When someone addresses something that you have said or done that was racist, or when you acknowledge it within yourself, it is important that you apologize sincerely while being mindful of your language. 

6. Continuously evaluate

As we’ve stated numerous times throughout this series, the topics of privilege and racism at summer camp are very complex and dense. There will always be more to learn, and adjustments that will need to be made within your organization. One simple way to evaluate is to get feedback from your staff. You can do this by simply setting up specific times to chat, sending out a survey, or even by using sticky notes where staff members can write feedback anonymously and stick them to your office door.

Whichever method you choose, we suggest it be something that all staff members feel comfortable with. They spend their time with campers and are truly immersed in your camp community, so they will see first-hand what is working and what isn’t. Therefore, we highly recommend that you encourage your staff members to provide feedback, both positive and constructive.

Let your staff in on the intentional change process

Accepting feedback is only one part of the equation. When someone on staff does approach you with an issue, you need to be prepared to respond and react correctly. We’ve created a system that easily flows and leads you to a thoughtful and timely adjustment and solution process. Feel free to use our system or modify it to create one that adheres to your own camp atmosphere. 

1. Acknowledge that there’s an issue

Similar to acknowledging that racism exists at your summer camp, the first step to intentional change is simply acknowledging that there is a problem that needs to be fixed. Thank the staff member who has brought this problem to your attention and acknowledge that it needs to change. 

2. Evaluate

  • Time: You will need to evaluate how long it might take to fix the problem. Is it something you can turn around quickly, or will it require a lot more time for planning? Be conscious of the amount of time that goes towards convincing others that this change needs to occur, and the time to actually make change. What can you do in your role and what actually requires buy-in and longer decision-making processes?
  • Threads: When we say threads, we are talking about the other issues that may be connected to, or the result of, the initial problem. Take a look at ways this issue trickled down into other areas. At our camp, someone brought up an issue with one of the cabin names. We acknowledged that the name needed to be changed, but there were other threads we needed to evaluate that were connected to the issue. Each cabin name needed to be looked at thoroughly to determine whether it too was appropriate. We also needed to evaluate the names of the other buildings around camp, as well as unit and and team names. 

3. Prioritize

With all of these different issues related to privilege and racism at summer camp on your plate, you’re going to need to decide where to start. We suggest you begin with what’s going to make the most impact when it comes to tackling white supremacy and racism at your camp. We are not suggesting that you should wait to start making a change, but that you have to start somewhere and be intentional about it. 

4. Problem solve together

Once you have your list of priorities, it is time to take action and problem solve as a team! The key word in this step is together. By not including your staff in this step, you are essentially robbing them of an experience to do this sort of thing outside of camp. One of your main aspirations for your staff members should be to train and equip them to lead impactful and positive lives outside of camp. What’s exciting is that camp truly is a training ground for your staff members’ future impact!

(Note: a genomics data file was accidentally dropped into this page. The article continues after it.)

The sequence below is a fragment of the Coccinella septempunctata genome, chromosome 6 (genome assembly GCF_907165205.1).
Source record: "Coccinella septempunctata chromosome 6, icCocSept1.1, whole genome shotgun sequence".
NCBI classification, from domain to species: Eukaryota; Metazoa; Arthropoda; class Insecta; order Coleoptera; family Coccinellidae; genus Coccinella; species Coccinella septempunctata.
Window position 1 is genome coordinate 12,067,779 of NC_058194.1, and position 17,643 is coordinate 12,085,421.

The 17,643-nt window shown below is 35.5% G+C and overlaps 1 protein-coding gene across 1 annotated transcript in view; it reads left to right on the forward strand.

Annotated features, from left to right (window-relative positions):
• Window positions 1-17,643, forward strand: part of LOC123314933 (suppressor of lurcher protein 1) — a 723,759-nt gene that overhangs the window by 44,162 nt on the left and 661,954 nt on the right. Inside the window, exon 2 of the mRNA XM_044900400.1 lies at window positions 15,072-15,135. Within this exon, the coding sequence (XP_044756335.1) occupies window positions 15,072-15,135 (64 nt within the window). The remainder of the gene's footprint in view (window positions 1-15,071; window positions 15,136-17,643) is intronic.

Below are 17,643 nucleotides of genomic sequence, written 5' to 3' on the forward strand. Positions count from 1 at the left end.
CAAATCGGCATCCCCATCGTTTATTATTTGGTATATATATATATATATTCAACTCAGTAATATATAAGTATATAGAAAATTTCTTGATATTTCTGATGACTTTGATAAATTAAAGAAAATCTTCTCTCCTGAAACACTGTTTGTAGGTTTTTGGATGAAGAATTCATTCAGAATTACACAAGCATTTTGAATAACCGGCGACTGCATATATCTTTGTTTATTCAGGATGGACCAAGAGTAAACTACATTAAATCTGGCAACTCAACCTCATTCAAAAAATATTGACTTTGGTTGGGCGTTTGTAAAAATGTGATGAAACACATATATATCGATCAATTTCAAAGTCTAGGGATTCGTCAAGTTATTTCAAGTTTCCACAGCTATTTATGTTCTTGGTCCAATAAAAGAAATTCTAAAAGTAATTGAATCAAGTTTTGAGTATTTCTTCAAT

With all of these different issues related to privilege and racism at summer camp on your plate, you’re going to need to decide where to start. We suggest you begin with what’s going to make the most impact when it comes to tackling white supremacy and racism at your camp. We are not suggesting that you should wait to start making a change, but that you have to start somewhere and be intentional about it. 

Now the work begins to dismantle privilege and racism at summer camp

This is the final installment of our three-part blog series, and as a quick recap, here are the six steps we highlight and explain here and in parts one and two:

  1. Acknowledge that racism exists within your organization 
  2. Look at your mission statement and make sure it clearly reflects and includes what you strive for at your camp
  3. Involve your staff members now so that together, you can work to dismantle racism at your camp 
  4. Create a common level of knowledge among your staff so that no one feels afraid to be part of these conversations
  5. Make a list of action steps so that your team can reach your common goal and mission statement
  6. Continuously evaluate, reflect, and review your actions and encourage feedback

We would like to remind you that this series is not an extensive and all-encompassing guide to dealing with racism within your organization. What we are aiming for is that this can be a starting point for those of you who may have not known where or how to start enacting change within your camp communities.

As a final word, remember that in a world where BIPOC are pervasively disadvantaged and oppressed, inaction equates to complicity. Take action and commit to doing the work to help make your camp a more inclusive and safe space for everyone. In order to continue the work, you have to take it upon yourself to continually educate yourself and reflect on your behavior and actions. In closing, we want to help your self-education process with a few resources that we have found helpful: